Five years ago, Steven Soderbergh directed what he’d said would be his cinematic swan song. Side Effects, ostensibly about a woman who reacts quite poorly to some medication she was prescribed by a sweaty British doctor, was a nasty piece of work that featured one of Jude Law’s more underrated performances. If Side Effects was really Soderbergh’s last feature, it would’ve been a fine note on which to exit. Instead, last summer, the auteur returned with the goofy and charming Logan Lucky. His own luck has, temporarily, evaporated with Unsane, which is a highly idiotic inversion of Side Effects.

Sawyer Valentini (Claire Foy) is trying to set up roots in a Pennsylvania town after moving from Boston: she has a new job, she meets guys at local bars for one-night stands. But Sawyer is haunted by memories of why she left Boston: a real creep named David (Joshua Leonard), whose predatory stalking drove her out. Sawyer can’t stop seeing David around her new office, her new apartment, and elsewhere, so she decides to speak to a counselor at a local mental-health facility. Unbeknownst to her until it’s too late, Sawyer inadvertently signs a form stating that she’s voluntarily committing herself for 24 hours; when she lashes out during that day-long period, doctors recommend her for a longer stay, even as Sawyer becomes convinced that David is one of the orderlies on duty.

The basic setup of Unsane — is Sawyer really seeing David at the facility or is she just going crazy? — could be compelling enough. But Jonathan Bernstein and James Greer’s script feels especially, unnecessarily sadistic in its treatment of a trauma survivor whose abuse may be causing her to lose her mind. The stabs at making Sawyer a complex character only serve to trivialize her plight. Unsane is fairly compact, running just 98 minutes, but it doesn’t take nearly so long to confirm whether or not Sawyer really is seeing her stalker. On one hand, confirming Sawyer’s unreliability before too long allows the film to not be overly coy. However, that confirmation just highlights how overcooked and unfocused the script is. Soderbergh has, in Side Effects and Contagion, taken aim at capitalism and the American medical industry, but the attempts to do so here — even if Sawyer is nuts, the facility is cartoonishly corrupt — feel shoehorned-in and wasteful.

Of course, the story surrounding Unsane is that Steven Soderbergh shot this film on an iPhone 7 Plus. While Unsane isn’t the first indie feature shot on a smartphone — Sean Baker’s wonderful Tangerine was also shot on an iPhone — the movie never hides the fact that it was shot in the boxy fashion. Soderbergh does feature some striking visuals here and there — one brief scene where Sawyer has a violent reaction to a deliberately higher dosage of pills is suitably unnerving. There’s also an intense tete-a-tete heightened by the tangible sense of movement created each time that Soderbergh (as usual, serving as his own cinematographer and editor) moves the camera from one side of Sawyer’s body to the other. Unsane displays a guerilla style of filmmaking, but even with the iPhone, Soderbergh is able to construct some askew images.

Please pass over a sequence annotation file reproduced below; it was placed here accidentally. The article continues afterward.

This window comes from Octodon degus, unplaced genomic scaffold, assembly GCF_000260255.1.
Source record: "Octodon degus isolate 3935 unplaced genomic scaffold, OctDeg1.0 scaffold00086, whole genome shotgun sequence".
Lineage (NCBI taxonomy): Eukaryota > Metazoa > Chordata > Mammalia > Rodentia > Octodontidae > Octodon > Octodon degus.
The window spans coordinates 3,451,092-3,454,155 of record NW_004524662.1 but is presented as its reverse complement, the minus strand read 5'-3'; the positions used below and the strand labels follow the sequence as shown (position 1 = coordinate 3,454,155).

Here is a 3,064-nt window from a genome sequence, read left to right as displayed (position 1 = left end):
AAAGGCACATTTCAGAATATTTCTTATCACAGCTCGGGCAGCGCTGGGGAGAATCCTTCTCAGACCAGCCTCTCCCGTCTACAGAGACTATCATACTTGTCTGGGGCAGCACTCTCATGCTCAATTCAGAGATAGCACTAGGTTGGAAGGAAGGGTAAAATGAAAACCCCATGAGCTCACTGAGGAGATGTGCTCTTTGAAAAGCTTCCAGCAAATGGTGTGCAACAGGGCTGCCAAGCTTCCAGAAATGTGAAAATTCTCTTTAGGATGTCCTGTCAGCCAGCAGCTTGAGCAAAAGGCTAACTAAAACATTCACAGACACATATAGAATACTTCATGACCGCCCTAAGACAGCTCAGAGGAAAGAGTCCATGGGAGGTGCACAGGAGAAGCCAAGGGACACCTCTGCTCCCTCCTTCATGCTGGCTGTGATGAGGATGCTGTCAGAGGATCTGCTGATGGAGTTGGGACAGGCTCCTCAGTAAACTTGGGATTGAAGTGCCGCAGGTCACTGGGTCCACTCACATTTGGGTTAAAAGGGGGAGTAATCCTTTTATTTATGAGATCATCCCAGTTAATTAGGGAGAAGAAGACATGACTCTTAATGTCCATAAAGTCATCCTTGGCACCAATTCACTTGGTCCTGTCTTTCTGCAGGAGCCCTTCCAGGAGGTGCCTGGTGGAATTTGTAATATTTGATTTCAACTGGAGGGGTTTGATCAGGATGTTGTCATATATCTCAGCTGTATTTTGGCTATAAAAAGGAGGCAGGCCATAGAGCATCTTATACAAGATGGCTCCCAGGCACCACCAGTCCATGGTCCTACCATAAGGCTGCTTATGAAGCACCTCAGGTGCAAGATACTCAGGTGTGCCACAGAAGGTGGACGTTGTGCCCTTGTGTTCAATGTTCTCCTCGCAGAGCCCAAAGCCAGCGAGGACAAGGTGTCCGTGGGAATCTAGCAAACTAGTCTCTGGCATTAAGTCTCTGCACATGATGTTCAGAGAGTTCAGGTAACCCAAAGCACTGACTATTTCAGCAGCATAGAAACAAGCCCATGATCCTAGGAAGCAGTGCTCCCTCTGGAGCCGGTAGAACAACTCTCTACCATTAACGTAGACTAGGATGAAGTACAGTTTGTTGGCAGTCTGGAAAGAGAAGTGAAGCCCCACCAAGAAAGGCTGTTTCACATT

Foy, known for her work on Netflix’s The Crown, does her best with a protagonist who starts out as callous and delves into being genuinely cruel by the film’s climax. (Not that a protagonist being unlikable and self-serving is a bad thing, but her choices regarding a fellow female inmate are inexplicably nasty.) But Foy’s American accent is an unavoidable hindrance, a sore thumb throughout her performance. Leonard’s character is a disgusting stalker who’s straight out of an overheated Lifetime Movie of the Week, which says more about the script than his believably gross performance. If there is a standout, just by rights of his effortless and naturalistic work, it’s Jay Pharaoh as a fellow inmate. His character — the guy who’s going to show our hero the ropes of this place full of crazies — is, again, very familiar, but Pharaoh exudes charm in his handful of scenes.

If only the writing was up to snuff. Maybe it’s because of the flashes of visual ingenuity in Unsane, or bits of charm, that the movie ends up feeling so repugnant. In the early going, Unsane feels like it wants to traffic in nightmare logic — Sawyer seems incapable of asking perfectly logical questions of the people running the facility, primarily because to ask them would be to create a more challenging screenplay. But by the second half, Unsane reveals itself as something more exploitative without being remotely thoughtful enough to earn that tonal shift. The film wants to be a takedown of the corporatized medical community, and also a depiction of internal madness, and also a horror film in which a belittled character gets to strike back. Steven Soderbergh likes to try a lot of new things as a filmmaker, and working with the iPhone is another innovative step. But his stylistic choices don’t pay off when the script is utterly nonsensical tripe.

/Film Rating: 2 out of 10

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About the Author

Josh Spiegel is a Phoenix-based critic & writer. He's one of the hosts of Mousterpiece Cinema, a podcast about Disney films. He's also written a book of criticism on Pixar, titled Yesterday is Forever: Nostalgia and Pixar Animation Studios.